Part of me wants to agree with the guy who did those Youtube videos about Lost that Bassey and I always go on about and say that S4 is actually good, but really that's mostly just appreciation for the story's directness after a lack of that last season. While it's true that a lot of the charm and characterisation comes from the "downtime" episodes—table-tennis, vans, etc—it's also true to say that both need to exist. You need something to have downtime from, otherwise it's just indulgent meandering. This series skewed hard against the meandering—almost every episode sees some degree of advancing of the central conflict. We move to chiefly flash-forwards (for which I'm heartily grateful as the flashbacks in the last season were feeling very thin), including this stone-cold banger:
On other other hand, it also gives us all the Oceanic Six material, some of which is all right but some of which is real artificial drama nonsense. I understand that dramatic reveals can be fun but the longer they're telegraphed—and LOST has a really unfortunate tendency to make it very clear that they're about to telegraph them; the blocking and framing when they're trying to deliberately obscure someone's identity in a shot is cock-obvious—the more it just feels like nonsense.
We also get the freighter storyline in the present day, moving Charles Widmore to center stage as the series' new primary antagonist (the nadir of Lost's policy of All Side Characters Serve At Least Two Roles). However, in his hired gun Keamy, we get one of the more effective LOST villains. As a Youtuber commenter said a decade ago:
I'm slightly joking, but it is somewhat refreshing to have an opposing character whose motivations are clear and whose behaviour is explicable. Seasons and seasons of The Others and the Monster and people favoured or not seemingly at random; here's a man who wants to kidnap Ben and kill everyone else and just goes for that.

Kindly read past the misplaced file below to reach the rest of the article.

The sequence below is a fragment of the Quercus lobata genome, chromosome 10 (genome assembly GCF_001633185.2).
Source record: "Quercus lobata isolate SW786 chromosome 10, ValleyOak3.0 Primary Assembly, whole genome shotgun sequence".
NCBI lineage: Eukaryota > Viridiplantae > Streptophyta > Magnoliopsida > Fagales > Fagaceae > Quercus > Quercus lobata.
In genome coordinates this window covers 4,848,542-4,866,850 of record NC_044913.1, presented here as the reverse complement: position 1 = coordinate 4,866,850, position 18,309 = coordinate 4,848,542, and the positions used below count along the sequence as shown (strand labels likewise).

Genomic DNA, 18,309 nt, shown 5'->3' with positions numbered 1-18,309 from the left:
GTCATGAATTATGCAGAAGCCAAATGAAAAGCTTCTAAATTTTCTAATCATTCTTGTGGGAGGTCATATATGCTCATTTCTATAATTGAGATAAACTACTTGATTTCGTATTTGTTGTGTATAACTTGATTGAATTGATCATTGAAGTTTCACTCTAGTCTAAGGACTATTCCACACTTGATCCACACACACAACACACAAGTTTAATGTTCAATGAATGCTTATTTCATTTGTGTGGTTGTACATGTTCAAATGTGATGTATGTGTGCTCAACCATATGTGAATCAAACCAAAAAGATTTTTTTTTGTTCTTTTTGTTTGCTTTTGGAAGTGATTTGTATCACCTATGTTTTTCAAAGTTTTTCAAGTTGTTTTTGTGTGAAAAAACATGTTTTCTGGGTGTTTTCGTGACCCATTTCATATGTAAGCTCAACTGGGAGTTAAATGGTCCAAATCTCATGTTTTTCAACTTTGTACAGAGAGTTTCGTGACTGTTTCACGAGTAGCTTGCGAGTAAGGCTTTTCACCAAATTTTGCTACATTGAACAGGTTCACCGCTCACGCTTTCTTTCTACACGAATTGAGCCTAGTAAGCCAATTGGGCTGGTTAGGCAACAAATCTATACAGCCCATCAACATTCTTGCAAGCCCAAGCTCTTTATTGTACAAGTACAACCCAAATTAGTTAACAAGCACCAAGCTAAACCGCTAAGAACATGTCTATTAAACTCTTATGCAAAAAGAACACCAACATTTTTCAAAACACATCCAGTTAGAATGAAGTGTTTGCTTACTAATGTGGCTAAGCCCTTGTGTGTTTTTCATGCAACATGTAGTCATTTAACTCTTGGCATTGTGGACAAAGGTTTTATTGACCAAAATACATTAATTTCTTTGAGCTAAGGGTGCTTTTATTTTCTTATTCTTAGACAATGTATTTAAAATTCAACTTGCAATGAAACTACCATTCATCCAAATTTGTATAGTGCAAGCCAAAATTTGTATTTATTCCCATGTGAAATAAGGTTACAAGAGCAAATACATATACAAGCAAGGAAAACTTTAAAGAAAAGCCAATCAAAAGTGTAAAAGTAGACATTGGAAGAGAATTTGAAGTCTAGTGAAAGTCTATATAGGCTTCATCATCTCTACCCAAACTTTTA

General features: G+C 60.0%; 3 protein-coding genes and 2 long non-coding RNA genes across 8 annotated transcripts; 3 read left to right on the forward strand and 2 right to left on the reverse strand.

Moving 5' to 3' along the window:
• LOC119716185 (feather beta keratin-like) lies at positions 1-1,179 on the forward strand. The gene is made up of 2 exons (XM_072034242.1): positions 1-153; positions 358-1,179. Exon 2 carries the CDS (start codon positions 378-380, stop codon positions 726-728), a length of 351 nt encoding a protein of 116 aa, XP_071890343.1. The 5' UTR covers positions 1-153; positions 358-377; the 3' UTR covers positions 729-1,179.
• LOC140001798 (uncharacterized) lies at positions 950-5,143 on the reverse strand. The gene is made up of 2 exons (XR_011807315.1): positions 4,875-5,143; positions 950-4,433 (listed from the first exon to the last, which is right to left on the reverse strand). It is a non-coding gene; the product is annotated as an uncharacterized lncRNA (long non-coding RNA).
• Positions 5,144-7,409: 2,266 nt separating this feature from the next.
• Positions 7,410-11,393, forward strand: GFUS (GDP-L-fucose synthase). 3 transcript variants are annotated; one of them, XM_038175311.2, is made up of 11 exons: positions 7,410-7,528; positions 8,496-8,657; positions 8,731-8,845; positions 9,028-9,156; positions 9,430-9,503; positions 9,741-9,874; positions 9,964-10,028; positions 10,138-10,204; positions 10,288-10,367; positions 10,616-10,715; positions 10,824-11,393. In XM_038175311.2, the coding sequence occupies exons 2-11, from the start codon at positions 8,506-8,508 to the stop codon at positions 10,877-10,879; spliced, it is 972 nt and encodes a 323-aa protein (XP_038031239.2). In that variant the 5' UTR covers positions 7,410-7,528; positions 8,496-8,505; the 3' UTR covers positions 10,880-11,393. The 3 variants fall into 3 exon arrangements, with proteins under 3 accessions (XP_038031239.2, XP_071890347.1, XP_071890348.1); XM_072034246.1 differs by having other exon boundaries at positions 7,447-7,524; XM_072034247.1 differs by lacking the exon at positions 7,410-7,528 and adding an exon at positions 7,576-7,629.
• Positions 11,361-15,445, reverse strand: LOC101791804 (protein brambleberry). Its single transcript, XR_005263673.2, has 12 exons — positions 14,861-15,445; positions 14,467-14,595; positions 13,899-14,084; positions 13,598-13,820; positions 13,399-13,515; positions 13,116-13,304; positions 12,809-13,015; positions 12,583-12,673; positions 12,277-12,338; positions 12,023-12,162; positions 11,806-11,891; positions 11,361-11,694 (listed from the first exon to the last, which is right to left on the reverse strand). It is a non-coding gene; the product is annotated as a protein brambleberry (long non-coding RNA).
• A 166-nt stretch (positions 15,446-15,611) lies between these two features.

We get some real Lore Nonsense here; the Dharma station that was just full of poison gas(?) the one for time travel(??) and also Miles just being able to straight up, canonically, talk to the dead. Hurley can also suddenly just do this. I've argued with friends before about how present elements of the ~phantastique~ are in LOST, and I would maintain that while there are definitely supernatural elements (Locke regaining his legs, Walt's implied powers, the Monster etc), they felt more... mythical? mystical? They didn't feel like a push-button-for-reliable-output affair, as they do here. We move away from the "magic" being, in any meaningful sense "magical", and toward it just being poorly explained and inconsistent natural phenomena.
Not that I think this is wholly bad—the idea of Miles being a character who can literally speak to the spirits of the deceased but is solely concerned with money is one I really like, but unfortunately that aspect of his character is jettisoned pretty swiftly midway through the series in favour of just being sarcastic and wisecracking; like a less likeable Sawyer. The other additions from the boat, Charlotte and Daniel aren't much better. Part of me likes Daniel, despite myself, but Charlotte is just a wet blanket. Actually, I tell a lie: I really like Lapidus. He's an excellent Just A Guy Trying To Do His Job-type character, and those are always fun. It's nice to see Michael back, and we also get some absolutely A+ Ben screwiness.
We're definitely on the downward slope, but the Locke-in-the-coffin reveal did cause CM to ask whether he'd been poisoned by the Nikki and Paolo spider poison, which was better than pretty much any on-screen moment.
Only one series to go until Dogen.